Tesla workers launch unionization campaign in New York
Tesla workers in New York announced in a letter to management Tuesday that they were launching a campaign to form a union.
Why it matters: It would be a first for Tesla, which until now has managed to avoid unionization at its U.S. facilities, unlike many other major automakers.
State of play: The workers hope to reach an agreement that results in better wages, job security, a say in workplace decision making, and a reduction in monitoring and production pressures, according to Bloomberg, which first reported the news.
- Workers at the Buffalo plant told Bloomberg that Tesla tracks their computer keystrokes to monitor how they work, prompting some employees to refrain from taking bathroom breaks.
- The Tesla workers are organizing with the Workers United labor union, which has helped unionize hundreds of Starbucks cafes across the country.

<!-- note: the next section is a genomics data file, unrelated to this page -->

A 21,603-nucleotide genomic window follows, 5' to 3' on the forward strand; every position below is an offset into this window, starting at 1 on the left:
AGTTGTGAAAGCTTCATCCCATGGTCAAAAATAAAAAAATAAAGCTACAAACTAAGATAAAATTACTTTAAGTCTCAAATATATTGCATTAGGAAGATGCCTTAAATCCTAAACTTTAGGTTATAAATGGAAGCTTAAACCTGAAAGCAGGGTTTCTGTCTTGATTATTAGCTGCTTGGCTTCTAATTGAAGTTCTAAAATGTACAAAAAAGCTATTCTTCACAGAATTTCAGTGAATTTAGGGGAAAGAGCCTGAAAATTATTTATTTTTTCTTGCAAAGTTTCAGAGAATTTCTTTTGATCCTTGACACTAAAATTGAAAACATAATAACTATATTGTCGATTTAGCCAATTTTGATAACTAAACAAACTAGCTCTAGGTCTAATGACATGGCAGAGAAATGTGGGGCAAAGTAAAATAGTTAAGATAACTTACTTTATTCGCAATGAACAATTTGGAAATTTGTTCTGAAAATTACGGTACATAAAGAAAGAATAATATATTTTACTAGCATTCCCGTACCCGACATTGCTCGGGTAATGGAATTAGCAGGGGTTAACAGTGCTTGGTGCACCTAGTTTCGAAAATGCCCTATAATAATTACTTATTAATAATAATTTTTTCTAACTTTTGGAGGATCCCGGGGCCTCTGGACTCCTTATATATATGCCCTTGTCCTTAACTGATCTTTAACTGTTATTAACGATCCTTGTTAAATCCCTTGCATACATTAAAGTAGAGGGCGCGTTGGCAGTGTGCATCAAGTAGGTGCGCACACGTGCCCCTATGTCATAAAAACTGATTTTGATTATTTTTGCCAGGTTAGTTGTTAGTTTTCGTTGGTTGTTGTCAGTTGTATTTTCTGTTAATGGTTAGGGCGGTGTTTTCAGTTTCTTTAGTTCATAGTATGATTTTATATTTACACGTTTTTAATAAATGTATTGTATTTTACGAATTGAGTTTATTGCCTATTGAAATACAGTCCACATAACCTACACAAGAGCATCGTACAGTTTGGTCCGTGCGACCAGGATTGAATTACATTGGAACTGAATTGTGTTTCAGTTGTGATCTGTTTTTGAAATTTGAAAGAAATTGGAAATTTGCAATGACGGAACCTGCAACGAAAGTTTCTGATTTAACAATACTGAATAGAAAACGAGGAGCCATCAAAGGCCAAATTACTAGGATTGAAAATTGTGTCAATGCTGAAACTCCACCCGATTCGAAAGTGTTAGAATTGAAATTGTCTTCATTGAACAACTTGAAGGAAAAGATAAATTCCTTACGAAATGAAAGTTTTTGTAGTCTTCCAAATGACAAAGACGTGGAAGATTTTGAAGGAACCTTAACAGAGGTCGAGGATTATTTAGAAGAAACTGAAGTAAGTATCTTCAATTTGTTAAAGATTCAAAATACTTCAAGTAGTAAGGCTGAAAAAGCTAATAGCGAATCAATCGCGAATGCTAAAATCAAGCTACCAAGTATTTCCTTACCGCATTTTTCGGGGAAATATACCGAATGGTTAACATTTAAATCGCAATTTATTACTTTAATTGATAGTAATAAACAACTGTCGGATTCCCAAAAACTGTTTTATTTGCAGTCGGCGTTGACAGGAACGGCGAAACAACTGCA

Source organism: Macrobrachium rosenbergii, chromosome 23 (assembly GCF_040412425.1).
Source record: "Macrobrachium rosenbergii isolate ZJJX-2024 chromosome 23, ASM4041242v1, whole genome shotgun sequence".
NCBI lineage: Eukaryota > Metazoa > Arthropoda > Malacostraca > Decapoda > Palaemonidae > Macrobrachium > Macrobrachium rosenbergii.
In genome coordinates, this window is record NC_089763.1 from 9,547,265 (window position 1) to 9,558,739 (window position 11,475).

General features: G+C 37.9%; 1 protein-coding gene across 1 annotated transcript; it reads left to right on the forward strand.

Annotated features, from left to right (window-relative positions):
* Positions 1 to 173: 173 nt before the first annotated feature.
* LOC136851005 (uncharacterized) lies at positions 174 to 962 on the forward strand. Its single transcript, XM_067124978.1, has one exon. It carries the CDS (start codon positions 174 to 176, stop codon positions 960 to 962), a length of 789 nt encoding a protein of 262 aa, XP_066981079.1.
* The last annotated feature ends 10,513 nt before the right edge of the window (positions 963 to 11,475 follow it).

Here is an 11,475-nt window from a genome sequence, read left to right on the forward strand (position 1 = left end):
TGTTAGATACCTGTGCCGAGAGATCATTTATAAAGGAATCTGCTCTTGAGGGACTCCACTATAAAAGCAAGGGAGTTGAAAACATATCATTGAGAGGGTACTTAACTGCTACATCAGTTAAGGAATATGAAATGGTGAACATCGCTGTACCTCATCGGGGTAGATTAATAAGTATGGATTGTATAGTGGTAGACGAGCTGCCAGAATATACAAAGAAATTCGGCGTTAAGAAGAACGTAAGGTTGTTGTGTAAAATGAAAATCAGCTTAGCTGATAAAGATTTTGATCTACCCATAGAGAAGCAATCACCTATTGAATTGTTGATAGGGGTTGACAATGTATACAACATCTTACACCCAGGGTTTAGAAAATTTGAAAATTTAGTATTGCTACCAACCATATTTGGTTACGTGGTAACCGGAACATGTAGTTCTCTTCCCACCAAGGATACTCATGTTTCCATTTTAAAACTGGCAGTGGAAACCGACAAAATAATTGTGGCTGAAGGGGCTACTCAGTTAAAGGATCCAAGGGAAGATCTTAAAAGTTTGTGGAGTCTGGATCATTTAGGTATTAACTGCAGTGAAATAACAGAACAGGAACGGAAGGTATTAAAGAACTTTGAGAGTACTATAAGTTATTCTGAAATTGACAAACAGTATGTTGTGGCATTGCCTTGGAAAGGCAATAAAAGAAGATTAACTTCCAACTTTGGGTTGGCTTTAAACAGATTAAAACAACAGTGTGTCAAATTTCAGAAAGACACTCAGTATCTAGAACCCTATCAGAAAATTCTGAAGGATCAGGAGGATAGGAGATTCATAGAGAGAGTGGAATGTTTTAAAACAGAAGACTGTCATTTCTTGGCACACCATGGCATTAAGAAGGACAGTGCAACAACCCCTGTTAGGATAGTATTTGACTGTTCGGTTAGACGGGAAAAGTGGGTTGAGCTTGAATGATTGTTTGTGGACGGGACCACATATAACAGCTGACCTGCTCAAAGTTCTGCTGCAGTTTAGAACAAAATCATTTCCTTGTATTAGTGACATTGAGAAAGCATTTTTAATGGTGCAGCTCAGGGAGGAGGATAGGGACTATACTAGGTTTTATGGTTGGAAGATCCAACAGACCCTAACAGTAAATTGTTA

In a letter to management Tuesday, the workers wrote that unionizing would "further accelerate the world's transition to sustainable energy, because it will give us a voice in our workplace and in the goals we set for ourselves to accomplish."
- The letter urged the company to sign the Fair Election Principles, which would prevent Tesla from retaliating against workers for organizing a union, per Reuters.
- On Tuesday, employees at the plant planned to distribute valentine-themed leaflets with links to a website where employees could sign union cards, per Bloomberg.
What they're saying: "People are tired of being treated like robots," Al Celli, a member of the union's organizing committee, told Bloomberg.
- "I want a voice with my company — we don’t really have one," Sara Costantino, an employee at the Buffalo plant, told Bloomberg.
The big picture: Musk has been vocal about his opposition to unions in the past.
- The National Labor Relations Board issued a complaint against Tesla in 2017 following allegations that it was intimidating employees who wanted to unionize.
- Past unionization efforts by Tesla workers — in 2017 and 2018 — failed to come to fruition, per Bloomberg.